MANKATO, Minn. — With veterans yet to report to training camp, the Vikings have six wide receivers at their disposal on the practice field in Mankato.
Danny Isidora, Stacy Coley and Moritz Böhringer were late-round draft picks over the past two years. Others such Adam Thielen, Cayleb Jones and RJ Shelton were picked up as undrafted free agents.
No matter how they landed in Minnesota, Vikings Offensive Coordinator Pat Shurmur said Monday that each player is at camp for a reason.
Shurmur, who met with the media for the first time in Mankato, said players could follow the route of Stefon Diggs as a late-round wide receiver who has blossomed into a key component in Minnesota's offense.
"I think we brought these players here because we thought they were good football players, and we've seen guys have success throughout the draft, depending on where they've been picked," Shurmur said. "If they're on the roster, we're looking for them to compete, and their challenge is to make our team.
"Unfortunately, if they don't make our team, then develop well enough where they can make someone else's team," Shurmur added. "When you ultimately do the math, the young players have got to try to keep getting better every single day, make our team or be good enough to make someone else's."
Shurmur said while he's constantly looking for improvement from that group, he added that he wasn't anywhere close to thinking about the 53-man roster just one day into camp.
"Right now they just go out and play with the reps they get," Shurmur said. "We saw improvement in that group throughout the spring, and we're looking to see that steady climb.
"Then we'll sort it out as we go. It's really early now to start doing the math on that," Shurmur added. "There's a lot of football to be played and development that has to happen. We'll just see where they're at once we put the final roster together."
Here are four other takeaways from Shurmur's podium session Monday:
Counting on Coley
The Vikings used a seventh-round pick in April's draft to tab Coley, a former standout at the University of Miami.
Coley participated in rookie minicamp but then missed a significant amount of time during the rest of spring practices with an injury.
Shurmur said that Coley's top priority at camp should be to focus on his health.
"He's got to get healthy. Once he does, he'll be a — he's a quick-twitch guy, very productive player in college, and for the short time we saw him, we really liked what we saw in the spring," Shurmur said. "For him, it's going to be the challenge to get healthy and get himself in the right type of condition where he can compete when we call on him. He's like a lot of rookies. He's just got to keep getting better every day."
Over four seasons with the Hurricanes, Coley played 48 games and recorded 167 catches for 2,222 yards and 20 touchdowns. In addition, he had eight carries for 125 rushing yards and one score on the ground.
Off and running
Shurmur took over the Vikings offense midway through the 2016, getting bumped up to offensive coordinator from his role as tight ends coach.
While Shurmur and the offensive coaches had to get comfortable on the fly last season, he said 2017 has been much smoother.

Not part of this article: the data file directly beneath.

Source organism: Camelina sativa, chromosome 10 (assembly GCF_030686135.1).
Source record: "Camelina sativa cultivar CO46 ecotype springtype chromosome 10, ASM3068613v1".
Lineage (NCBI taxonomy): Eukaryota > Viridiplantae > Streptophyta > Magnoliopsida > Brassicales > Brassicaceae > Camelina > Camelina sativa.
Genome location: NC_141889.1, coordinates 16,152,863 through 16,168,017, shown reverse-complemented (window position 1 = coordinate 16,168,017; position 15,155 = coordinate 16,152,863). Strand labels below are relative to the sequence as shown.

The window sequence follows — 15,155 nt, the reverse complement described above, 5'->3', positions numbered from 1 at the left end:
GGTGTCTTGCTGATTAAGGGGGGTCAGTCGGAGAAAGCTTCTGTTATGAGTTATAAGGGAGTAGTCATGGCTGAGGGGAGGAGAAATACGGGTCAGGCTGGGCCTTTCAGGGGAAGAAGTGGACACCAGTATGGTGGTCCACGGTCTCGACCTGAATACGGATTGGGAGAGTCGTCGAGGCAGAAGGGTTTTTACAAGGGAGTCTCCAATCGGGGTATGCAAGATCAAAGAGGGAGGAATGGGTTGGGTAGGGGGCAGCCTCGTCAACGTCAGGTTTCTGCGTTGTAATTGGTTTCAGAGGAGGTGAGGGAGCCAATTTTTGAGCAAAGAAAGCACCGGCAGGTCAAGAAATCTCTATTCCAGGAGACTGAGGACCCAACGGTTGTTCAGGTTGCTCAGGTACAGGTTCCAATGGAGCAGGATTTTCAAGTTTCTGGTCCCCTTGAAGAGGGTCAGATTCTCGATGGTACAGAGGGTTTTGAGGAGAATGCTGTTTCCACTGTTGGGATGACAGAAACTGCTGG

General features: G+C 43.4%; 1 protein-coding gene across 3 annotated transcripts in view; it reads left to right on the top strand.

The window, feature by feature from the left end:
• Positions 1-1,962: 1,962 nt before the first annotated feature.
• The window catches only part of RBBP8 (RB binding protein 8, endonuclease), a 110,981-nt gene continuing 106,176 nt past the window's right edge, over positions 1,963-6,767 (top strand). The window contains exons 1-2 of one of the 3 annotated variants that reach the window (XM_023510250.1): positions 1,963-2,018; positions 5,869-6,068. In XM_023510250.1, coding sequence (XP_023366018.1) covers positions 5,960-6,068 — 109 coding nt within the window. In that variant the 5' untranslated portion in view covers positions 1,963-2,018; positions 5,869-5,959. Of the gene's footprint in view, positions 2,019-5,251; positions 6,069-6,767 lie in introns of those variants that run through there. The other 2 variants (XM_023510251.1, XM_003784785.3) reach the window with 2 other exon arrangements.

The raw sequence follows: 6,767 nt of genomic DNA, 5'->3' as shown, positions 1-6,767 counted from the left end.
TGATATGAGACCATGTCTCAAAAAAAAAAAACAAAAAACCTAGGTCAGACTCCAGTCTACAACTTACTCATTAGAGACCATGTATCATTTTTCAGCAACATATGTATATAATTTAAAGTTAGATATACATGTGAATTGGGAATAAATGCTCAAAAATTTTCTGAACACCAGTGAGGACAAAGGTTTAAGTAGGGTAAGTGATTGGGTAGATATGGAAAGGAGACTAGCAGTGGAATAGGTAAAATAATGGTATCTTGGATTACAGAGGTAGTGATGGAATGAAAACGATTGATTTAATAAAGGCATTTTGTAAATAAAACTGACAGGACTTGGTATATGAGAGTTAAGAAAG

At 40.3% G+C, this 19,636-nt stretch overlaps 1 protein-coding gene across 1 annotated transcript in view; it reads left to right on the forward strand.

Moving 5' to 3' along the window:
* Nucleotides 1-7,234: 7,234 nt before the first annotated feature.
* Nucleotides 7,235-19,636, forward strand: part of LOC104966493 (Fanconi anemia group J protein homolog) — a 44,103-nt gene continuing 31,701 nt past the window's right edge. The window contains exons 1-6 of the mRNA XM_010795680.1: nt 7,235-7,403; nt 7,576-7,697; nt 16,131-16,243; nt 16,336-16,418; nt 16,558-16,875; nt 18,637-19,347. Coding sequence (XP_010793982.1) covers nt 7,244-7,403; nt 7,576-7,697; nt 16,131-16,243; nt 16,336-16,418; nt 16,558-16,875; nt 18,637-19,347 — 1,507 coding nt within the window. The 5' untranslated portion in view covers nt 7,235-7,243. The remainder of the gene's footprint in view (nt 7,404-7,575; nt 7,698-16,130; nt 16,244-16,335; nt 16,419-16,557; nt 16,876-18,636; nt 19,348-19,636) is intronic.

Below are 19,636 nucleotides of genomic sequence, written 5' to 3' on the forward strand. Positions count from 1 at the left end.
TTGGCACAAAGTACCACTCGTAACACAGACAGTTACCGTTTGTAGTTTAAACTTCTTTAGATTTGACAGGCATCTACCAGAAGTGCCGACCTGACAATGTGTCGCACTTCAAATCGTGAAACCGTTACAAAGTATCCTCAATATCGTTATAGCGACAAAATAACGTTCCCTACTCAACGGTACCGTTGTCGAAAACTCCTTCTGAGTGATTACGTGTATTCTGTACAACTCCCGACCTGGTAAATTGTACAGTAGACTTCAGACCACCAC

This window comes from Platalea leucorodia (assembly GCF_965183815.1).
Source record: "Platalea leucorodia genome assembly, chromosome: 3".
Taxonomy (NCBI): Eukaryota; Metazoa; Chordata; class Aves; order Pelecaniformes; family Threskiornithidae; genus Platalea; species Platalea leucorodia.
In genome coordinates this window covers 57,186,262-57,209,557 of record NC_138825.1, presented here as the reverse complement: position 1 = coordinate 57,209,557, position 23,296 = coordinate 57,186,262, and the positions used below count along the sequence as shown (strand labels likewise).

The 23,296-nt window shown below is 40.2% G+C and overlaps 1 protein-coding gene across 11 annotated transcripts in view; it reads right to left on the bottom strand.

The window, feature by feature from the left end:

Shurmur said the ability to spend a full offseason as the offensive coordinator allowed him to put his stamp on the offense.
"I think we spent a lot of time in the spring deciding what we wanted the offense to look like from the foundation, the roots, and we as coaches really spent a lot of time together on what we're going to call things, what we're going to do," Shurmur said. "So there's more of a comfort there because we're all on the same page and feel like what our direction is going to be, but it's a matter of going out and doing it and trying to find out who the final offensive players will be as you go through training camp."
A familiar setting
This is the first time the Vikings has had rookies report to training camp early under Head Coach Mike Zimmer.
Shurmur said Monday he has some experience with the setup, as there were a pair of report dates while he was in Philadelphia.
With young players sometimes needing extra time and coaching, Shurmur said the chance to hone in on a select number of players is crucial to their development.
"This is a very beneficial couple of days for the rookies and some of the selected vets," Shurmur said. "To be able to hear (the play calls) again, to be able to get the reps — when you're a young player reps are really, really important and to get a lot of reps in a short period of time really helps with your development.
"It's good for us as coaches. We get back coaching and talking and teaching and doing the things that we do," Shurmur added. "And you do it in a small group setting so guys can ask questions because the numbers of small. We can't add the tempo to it and go really fast so we go really slow and get all of their questions answered. Then when the vets come back they have really got a refresher course."
In addition to handling his own position, a center is tasked with commanding the rest of the offensive line.
Shurmur said Monday that the former Ohio State standout Pat Elflein has a tougher job than most rookies but that the third-round pick is adjusting well.
"It's doubly difficult as compared to playing a position where somebody directs you, but he's done a good job with it," Shurmur said. "He's a smart player. He's done it in the past, and all indications are he's learning at the right pace to be a good player."